Alcohol and drug abuse can have devastating effects on the family. Relationships are often shattered throughout the family. Often, when a person seeks help they do so as part of a family ultimatum. It is important to include family in the process and educate them about addiction and the treatment process.
A frequent complaint by family members is that they are often “left outside the door” of the therapist or doctor’s office and told that the patient’s clinical history and treatment is confidential.
Whilst patient confidentiality is indeed guaranteed it should not be a bar to including the family who arguably need as much treatment as the addicted loved one. Patients should be given the option, never coercively, about involving their family in their treatment. A refusal of this request should always be respected.
The common thread, in family members who want to be included in the treatment process, is concern for their loved ones. Family therapy has a very good evidence base at strengthening and repairing fractured relationships and optimising treatment effectiveness. It also gives the family therapist an understanding of the systemic interactions of families which can facilitate the healing process for the whole family.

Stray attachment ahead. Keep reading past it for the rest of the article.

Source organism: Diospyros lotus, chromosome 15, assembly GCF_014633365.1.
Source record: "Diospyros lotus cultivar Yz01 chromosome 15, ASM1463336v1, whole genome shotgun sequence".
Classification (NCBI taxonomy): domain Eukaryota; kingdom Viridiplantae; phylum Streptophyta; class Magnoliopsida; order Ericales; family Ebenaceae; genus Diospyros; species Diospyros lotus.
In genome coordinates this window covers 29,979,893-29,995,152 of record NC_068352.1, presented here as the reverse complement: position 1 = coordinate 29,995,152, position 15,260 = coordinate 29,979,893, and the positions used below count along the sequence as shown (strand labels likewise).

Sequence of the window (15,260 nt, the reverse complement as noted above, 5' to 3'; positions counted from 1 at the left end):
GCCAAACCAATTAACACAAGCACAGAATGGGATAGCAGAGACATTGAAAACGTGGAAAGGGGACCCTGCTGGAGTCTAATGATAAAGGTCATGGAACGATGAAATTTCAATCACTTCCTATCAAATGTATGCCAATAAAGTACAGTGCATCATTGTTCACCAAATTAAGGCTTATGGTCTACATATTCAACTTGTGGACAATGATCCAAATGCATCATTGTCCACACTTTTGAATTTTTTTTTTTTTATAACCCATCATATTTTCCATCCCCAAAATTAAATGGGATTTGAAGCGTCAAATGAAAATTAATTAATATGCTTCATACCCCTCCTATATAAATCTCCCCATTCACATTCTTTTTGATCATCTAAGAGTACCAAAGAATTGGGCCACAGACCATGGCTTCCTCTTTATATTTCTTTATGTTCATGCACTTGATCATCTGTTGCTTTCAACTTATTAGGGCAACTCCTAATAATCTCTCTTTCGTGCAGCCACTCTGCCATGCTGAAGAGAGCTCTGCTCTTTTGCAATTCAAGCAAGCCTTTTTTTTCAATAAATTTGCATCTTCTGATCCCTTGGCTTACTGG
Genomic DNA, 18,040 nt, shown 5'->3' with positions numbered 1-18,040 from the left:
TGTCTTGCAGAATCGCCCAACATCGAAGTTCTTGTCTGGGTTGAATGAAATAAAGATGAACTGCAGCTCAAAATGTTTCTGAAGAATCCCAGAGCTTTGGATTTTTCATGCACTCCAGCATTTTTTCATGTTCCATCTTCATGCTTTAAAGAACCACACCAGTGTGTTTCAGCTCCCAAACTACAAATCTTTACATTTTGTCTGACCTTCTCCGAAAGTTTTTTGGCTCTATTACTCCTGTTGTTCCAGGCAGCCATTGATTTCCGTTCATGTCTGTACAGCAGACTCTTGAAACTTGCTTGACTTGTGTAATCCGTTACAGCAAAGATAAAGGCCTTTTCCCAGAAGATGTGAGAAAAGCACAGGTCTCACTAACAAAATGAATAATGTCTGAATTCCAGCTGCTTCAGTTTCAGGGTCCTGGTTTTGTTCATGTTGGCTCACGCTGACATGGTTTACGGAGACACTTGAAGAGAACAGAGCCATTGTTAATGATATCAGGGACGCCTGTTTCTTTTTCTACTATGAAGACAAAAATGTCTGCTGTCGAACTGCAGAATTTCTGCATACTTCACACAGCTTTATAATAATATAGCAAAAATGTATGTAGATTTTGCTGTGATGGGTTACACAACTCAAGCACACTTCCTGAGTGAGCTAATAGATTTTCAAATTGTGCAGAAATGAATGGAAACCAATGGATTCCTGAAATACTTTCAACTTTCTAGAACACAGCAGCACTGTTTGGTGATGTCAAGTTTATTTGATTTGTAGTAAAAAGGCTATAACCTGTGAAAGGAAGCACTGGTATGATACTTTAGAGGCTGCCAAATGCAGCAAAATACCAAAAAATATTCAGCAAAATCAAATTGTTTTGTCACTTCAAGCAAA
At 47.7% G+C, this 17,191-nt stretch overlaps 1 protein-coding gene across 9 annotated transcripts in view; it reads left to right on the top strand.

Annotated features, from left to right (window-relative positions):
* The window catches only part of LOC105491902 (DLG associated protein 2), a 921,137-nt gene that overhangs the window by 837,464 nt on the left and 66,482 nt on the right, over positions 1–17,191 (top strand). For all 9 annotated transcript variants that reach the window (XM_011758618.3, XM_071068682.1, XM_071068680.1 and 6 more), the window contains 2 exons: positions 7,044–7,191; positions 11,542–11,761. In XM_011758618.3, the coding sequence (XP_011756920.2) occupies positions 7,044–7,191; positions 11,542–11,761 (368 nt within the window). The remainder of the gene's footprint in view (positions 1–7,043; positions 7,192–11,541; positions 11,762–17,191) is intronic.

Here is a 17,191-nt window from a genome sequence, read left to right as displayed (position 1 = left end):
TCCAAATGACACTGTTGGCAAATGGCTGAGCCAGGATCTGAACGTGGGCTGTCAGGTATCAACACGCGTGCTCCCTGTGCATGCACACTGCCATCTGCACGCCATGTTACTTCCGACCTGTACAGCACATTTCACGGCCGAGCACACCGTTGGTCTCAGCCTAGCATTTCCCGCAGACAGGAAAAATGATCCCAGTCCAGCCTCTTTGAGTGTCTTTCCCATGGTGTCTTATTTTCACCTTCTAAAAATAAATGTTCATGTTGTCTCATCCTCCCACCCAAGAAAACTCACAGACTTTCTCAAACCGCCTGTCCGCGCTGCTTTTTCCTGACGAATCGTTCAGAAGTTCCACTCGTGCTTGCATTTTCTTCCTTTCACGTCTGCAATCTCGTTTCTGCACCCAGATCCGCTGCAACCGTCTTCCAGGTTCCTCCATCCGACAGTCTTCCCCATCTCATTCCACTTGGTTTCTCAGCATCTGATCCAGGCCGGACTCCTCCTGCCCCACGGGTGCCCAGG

“Family therapy is a collection of therapeutic approaches that share a belief in family-level assessment and intervention. The benefits of this are two-fold. First, it seeks to use the family’s strengths and resources to help find or develop ways to live without substances of abuse. Second, it ameliorates the impact of chemical dependency on both the addicted person and the family”. (SAMHSA/CSAT Treatment Improvement Protocols. Center for Substance Abuse Treatment 1993).